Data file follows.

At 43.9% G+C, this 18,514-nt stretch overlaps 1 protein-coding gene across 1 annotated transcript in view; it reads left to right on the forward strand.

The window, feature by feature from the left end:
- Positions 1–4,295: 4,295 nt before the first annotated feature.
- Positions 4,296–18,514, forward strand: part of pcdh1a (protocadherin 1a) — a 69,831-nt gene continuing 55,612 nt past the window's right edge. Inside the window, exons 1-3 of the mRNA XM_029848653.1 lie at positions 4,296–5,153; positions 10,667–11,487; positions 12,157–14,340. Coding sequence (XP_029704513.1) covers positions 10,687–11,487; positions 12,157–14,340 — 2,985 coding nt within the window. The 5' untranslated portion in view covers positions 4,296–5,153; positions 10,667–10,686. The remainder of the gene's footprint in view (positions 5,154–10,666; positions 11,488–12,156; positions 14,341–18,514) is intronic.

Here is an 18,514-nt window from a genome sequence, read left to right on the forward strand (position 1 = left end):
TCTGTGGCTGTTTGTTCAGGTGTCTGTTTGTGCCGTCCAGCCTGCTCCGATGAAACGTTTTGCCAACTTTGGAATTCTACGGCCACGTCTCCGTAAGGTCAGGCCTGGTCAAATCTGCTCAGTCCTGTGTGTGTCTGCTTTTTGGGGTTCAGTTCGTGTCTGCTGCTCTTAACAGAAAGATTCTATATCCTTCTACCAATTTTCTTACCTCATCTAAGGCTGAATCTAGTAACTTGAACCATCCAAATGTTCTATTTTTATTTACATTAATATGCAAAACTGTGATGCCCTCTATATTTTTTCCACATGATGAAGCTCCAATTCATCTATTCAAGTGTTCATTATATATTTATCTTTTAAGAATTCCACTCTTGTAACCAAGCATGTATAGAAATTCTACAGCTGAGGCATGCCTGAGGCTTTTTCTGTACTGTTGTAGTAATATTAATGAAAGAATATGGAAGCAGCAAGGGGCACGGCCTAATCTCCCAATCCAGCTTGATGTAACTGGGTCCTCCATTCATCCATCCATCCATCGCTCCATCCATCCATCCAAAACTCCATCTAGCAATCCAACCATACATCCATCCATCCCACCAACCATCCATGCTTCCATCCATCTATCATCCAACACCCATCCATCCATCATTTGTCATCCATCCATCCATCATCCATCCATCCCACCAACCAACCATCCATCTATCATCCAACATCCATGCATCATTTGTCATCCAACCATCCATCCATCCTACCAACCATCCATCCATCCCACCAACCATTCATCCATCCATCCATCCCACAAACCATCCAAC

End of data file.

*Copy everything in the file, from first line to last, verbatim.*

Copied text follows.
At 43.9% G+C, this 18,514-nt stretch overlaps 1 protein-coding gene across 1 annotated transcript in view; it reads left to right on the forward strand.

The window, feature by feature from the left end:
- Positions 1–4,295: 4,295 nt before the first annotated feature.
- Positions 4,296–18,514, forward strand: part of pcdh1a (protocadherin 1a) — a 69,831-nt gene continuing 55,612 nt past the window's right edge. Inside the window, exons 1-3 of the mRNA XM_029848653.1 lie at positions 4,296–5,153; positions 10,667–11,487; positions 12,157–14,340. Coding sequence (XP_029704513.1) covers positions 10,687–11,487; positions 12,157–14,340 — 2,985 coding nt within the window. The 5' untranslated portion in view covers positions 4,296–5,153; positions 10,667–10,686. The remainder of the gene's footprint in view (positions 5,154–10,666; positions 11,488–12,156; positions 14,341–18,514) is intronic.

Here is an 18,514-nt window from a genome sequence, read left to right on the forward strand (position 1 = left end):
TCTGTGGCTGTTTGTTCAGGTGTCTGTTTGTGCCGTCCAGCCTGCTCCGATGAAACGTTTTGCCAACTTTGGAATTCTACGGCCACGTCTCCGTAAGGTCAGGCCTGGTCAAATCTGCTCAGTCCTGTGTGTGTCTGCTTTTTGGGGTTCAGTTCGTGTCTGCTGCTCTTAACAGAAAGATTCTATATCCTTCTACCAATTTTCTTACCTCATCTAAGGCTGAATCTAGTAACTTGAACCATCCAAATGTTCTATTTTTATTTACATTAATATGCAAAACTGTGATGCCCTCTATATTTTTTCCACATGATGAAGCTCCAATTCATCTATTCAAGTGTTCATTATATATTTATCTTTTAAGAATTCCACTCTTGTAACCAAGCATGTATAGAAATTCTACAGCTGAGGCATGCCTGAGGCTTTTTCTGTACTGTTGTAGTAATATTAATGAAAGAATATGGAAGCAGCAAGGGGCACGGCCTAATCTCCCAATCCAGCTTGATGTAACTGGGTCCTCCATTCATCCATCCATCCATCGCTCCATCCATCCATCCAAAACTCCATCTAGCAATCCAACCATACATCCATCCATCCCACCAACCATCCATGCTTCCATCCATCTATCATCCAACACCCATCCATCCATCATTTGTCATCCATCCATCCATCATCCATCCATCCCACCAACCAACCATCCATCTATCATCCAACATCCATGCATCATTTGTCATCCAACCATCCATCCATCCTACCAACCATCCATCCATCCCACCAACCATTCATCCATCCATCCATCCCACAAACCATCCAAC